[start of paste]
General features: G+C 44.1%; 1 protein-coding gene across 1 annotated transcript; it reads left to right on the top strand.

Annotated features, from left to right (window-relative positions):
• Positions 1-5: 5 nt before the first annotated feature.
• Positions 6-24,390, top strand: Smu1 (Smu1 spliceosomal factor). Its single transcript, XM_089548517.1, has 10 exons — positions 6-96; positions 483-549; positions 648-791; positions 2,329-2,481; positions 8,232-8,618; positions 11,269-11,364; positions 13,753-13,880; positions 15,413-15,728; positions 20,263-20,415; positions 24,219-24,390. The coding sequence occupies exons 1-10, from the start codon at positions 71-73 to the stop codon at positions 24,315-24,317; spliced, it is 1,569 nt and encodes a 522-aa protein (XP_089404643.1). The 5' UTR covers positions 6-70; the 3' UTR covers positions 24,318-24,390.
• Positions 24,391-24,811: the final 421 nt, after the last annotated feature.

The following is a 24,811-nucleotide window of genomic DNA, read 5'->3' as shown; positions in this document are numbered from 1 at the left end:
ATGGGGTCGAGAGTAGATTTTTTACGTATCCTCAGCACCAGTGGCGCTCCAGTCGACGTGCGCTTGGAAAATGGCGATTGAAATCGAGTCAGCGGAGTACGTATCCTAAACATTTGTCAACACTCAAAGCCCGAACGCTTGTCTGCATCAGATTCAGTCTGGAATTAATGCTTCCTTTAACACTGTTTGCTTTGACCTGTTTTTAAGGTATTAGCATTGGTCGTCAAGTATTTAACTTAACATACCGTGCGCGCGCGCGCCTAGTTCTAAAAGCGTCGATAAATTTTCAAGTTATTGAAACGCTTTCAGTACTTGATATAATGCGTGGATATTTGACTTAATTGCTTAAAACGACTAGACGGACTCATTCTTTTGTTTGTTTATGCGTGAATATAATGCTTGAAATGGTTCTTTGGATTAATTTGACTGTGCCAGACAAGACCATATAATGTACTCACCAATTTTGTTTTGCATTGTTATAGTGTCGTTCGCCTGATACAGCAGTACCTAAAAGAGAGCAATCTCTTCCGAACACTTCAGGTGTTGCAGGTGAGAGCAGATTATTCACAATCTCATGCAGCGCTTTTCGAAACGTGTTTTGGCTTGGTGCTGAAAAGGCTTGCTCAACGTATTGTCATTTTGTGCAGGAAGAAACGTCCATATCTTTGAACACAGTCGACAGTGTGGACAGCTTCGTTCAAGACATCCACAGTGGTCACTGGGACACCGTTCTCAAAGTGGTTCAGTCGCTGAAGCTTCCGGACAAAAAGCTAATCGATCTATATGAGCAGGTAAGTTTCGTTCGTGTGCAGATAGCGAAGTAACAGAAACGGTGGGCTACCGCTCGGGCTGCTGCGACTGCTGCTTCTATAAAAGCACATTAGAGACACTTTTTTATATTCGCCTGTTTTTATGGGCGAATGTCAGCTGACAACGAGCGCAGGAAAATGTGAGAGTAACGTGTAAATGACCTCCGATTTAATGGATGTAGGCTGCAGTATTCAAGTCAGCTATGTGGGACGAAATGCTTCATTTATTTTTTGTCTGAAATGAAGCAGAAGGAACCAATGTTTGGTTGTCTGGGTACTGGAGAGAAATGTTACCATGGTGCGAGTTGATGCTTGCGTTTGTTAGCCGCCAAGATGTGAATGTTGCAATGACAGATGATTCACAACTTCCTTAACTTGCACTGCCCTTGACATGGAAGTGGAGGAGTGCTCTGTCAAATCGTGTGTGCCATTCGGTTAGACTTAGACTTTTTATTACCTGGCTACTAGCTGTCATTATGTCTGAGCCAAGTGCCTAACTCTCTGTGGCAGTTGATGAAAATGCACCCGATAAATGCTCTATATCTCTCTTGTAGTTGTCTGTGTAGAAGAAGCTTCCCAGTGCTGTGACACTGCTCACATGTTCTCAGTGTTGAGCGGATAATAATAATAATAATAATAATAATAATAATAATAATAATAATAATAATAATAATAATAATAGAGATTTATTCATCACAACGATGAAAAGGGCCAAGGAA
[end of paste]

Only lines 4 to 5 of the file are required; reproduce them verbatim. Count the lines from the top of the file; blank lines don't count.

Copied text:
• Positions 6-24,390, top strand: Smu1 (Smu1 spliceosomal factor). Its single transcript, XM_089548517.1, has 10 exons — positions 6-96; positions 483-549; positions 648-791; positions 2,329-2,481; positions 8,232-8,618; positions 11,269-11,364; positions 13,753-13,880; positions 15,413-15,728; positions 20,263-20,415; positions 24,219-24,390. The coding sequence occupies exons 1-10, from the start codon at positions 71-73 to the stop codon at positions 24,315-24,317; spliced, it is 1,569 nt and encodes a 522-aa protein (XP_089404643.1). The 5' UTR covers positions 6-70; the 3' UTR covers positions 24,318-24,390.
• Positions 24,391-24,811: the final 421 nt, after the last annotated feature.